4. Robin

    How did they come up with such a ridiculous arbitrary number $118 I want that explanation

    1. Tracey Shrout

      Back in 2008, when I first started making my own food, the publication was $100. I was forced to purchased the book so I’d know the rules of labeling and requirements. Price keeps increasing.

  5. Peter

    A 2012 study found caffeine, pharmaceuticals (including acetaminophen and fluoxetine) and residues of fluoroquinolones: broad-spectrum antibiotics banned for use in poultry production by the FDA in 2005. Despite that antimicrobials used in poultry production have the potential to bio-accumulate in poultry feathers as a “(toxicity) pathway,” feather meal itself is not directly tested as part of the U.S. Department of Agriculture’s Food Safety and Inspection Service and National Residue Monitoring Program(s).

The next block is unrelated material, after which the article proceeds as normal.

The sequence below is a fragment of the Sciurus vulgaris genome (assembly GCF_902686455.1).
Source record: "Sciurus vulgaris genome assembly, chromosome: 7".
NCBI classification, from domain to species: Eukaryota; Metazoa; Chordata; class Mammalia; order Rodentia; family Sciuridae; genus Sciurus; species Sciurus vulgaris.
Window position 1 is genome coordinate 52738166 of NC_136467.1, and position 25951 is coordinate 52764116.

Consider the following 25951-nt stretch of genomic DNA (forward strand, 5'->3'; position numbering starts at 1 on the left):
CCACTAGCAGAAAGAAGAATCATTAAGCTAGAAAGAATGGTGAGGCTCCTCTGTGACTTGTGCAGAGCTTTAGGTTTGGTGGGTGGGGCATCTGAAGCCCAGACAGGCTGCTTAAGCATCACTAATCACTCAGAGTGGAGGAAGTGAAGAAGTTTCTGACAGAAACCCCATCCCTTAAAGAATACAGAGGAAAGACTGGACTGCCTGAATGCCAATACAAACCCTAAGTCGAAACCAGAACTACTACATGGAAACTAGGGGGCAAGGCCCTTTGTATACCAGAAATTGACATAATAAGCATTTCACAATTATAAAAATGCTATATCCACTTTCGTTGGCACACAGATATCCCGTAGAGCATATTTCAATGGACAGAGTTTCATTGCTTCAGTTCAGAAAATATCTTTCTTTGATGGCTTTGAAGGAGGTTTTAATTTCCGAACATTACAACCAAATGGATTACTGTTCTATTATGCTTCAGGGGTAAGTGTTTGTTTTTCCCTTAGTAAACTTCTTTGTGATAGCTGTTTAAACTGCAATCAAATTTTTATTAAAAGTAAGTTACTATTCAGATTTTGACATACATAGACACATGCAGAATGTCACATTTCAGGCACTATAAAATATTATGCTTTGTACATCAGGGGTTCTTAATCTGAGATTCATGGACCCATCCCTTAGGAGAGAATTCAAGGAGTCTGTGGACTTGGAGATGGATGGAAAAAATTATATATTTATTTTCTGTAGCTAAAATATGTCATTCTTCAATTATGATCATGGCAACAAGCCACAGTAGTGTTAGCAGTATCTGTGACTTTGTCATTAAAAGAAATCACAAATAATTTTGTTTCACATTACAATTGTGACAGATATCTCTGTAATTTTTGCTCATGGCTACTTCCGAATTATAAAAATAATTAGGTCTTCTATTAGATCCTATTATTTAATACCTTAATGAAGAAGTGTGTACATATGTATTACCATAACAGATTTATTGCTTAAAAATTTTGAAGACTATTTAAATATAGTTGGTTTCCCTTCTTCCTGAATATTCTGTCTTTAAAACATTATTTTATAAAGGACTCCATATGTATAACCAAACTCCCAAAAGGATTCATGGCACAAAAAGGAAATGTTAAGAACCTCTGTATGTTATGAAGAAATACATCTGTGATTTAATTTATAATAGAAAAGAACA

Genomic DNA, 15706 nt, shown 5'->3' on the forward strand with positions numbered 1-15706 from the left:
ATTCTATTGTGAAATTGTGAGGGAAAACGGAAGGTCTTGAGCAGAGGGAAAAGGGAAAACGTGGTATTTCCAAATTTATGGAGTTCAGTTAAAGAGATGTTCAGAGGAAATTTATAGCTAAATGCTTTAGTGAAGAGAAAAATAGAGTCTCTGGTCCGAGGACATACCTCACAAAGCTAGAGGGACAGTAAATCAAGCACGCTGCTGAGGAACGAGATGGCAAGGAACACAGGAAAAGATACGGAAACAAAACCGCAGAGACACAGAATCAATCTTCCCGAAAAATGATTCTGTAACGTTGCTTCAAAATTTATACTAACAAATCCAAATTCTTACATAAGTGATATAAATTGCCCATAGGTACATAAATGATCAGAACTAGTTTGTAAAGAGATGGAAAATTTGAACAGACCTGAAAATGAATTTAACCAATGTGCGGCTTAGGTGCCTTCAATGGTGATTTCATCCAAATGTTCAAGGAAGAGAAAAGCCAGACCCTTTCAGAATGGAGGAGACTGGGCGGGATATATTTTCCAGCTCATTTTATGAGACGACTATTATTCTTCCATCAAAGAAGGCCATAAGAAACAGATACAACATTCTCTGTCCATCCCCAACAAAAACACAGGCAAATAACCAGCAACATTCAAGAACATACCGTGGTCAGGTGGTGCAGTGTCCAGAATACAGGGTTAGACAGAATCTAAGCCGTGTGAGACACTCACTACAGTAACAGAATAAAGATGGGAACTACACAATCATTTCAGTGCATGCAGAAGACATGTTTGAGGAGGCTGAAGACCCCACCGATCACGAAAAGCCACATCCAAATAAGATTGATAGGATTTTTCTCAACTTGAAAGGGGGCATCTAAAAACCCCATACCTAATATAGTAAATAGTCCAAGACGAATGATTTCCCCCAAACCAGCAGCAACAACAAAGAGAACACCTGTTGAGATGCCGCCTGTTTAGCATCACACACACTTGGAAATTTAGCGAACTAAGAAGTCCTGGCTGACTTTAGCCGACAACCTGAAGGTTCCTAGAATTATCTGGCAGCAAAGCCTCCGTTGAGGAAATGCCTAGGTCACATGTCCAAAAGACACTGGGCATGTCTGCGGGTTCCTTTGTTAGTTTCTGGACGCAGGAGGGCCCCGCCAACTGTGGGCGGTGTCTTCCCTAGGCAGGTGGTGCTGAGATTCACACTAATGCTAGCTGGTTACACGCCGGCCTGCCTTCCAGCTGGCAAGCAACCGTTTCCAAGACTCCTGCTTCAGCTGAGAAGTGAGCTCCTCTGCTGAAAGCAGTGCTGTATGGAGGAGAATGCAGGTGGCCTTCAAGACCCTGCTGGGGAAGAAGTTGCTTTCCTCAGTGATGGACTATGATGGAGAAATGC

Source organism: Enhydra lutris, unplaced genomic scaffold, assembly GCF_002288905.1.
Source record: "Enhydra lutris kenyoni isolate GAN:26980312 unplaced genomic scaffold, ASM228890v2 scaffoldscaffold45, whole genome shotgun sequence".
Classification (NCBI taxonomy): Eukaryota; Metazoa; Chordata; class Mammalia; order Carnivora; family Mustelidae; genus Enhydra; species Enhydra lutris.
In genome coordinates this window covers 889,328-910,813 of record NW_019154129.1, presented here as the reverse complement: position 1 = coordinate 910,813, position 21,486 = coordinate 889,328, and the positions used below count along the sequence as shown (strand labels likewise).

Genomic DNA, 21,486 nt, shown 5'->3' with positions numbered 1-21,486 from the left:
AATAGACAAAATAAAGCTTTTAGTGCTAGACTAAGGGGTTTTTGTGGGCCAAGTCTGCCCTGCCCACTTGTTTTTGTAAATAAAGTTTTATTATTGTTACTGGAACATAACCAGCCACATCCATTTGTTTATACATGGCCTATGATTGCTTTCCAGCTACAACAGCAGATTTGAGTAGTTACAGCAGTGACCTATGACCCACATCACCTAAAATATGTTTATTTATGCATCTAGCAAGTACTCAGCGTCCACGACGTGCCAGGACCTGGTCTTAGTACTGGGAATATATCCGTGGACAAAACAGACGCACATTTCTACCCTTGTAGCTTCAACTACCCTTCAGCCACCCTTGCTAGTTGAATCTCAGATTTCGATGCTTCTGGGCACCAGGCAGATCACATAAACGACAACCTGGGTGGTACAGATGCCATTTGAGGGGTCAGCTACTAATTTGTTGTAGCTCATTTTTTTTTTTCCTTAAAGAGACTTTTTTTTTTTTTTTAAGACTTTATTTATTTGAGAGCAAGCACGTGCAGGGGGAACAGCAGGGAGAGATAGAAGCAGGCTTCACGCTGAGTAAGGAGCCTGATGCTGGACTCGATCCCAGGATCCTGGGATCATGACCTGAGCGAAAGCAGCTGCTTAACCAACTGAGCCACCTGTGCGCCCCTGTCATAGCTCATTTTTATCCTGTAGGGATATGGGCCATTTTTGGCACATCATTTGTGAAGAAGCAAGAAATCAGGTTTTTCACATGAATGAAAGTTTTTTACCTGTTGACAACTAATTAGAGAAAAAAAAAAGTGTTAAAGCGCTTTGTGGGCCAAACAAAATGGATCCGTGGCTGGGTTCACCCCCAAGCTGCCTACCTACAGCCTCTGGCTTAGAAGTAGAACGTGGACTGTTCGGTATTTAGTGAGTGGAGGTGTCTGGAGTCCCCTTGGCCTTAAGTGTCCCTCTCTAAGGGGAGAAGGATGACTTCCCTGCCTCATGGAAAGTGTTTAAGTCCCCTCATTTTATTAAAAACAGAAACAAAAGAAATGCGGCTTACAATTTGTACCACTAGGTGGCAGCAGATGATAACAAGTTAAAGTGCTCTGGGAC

Imagine… there are companies that as a business, build machines to grind poultry feathers as a pet food ingredient.
    Poultry feathers would end up in a landfill, absent intervention of the rendering business. They are highly indigestible… and have to be “processed”: ground and hydrolyzed; then, a “palatant” is added to give the mix a better taste.

    As to the question, “would you buy…?” I don’t believe consumers would ever consider any of this a possibility. They expect that government regulates the industry and “protects” them and their families. And after all, the label on the can doesn’t say “waste product” or “feather meal” or whatever, does it?

  6. Lisa P

    All that money ….. and where does it go? Do the families of the beloved pets they lost ever see any of it? The ones who spent hard earned money to feed their pets what they believed to be food food for their pets. I would really like to know where all those millions of dollars in judgements & fines get paid to.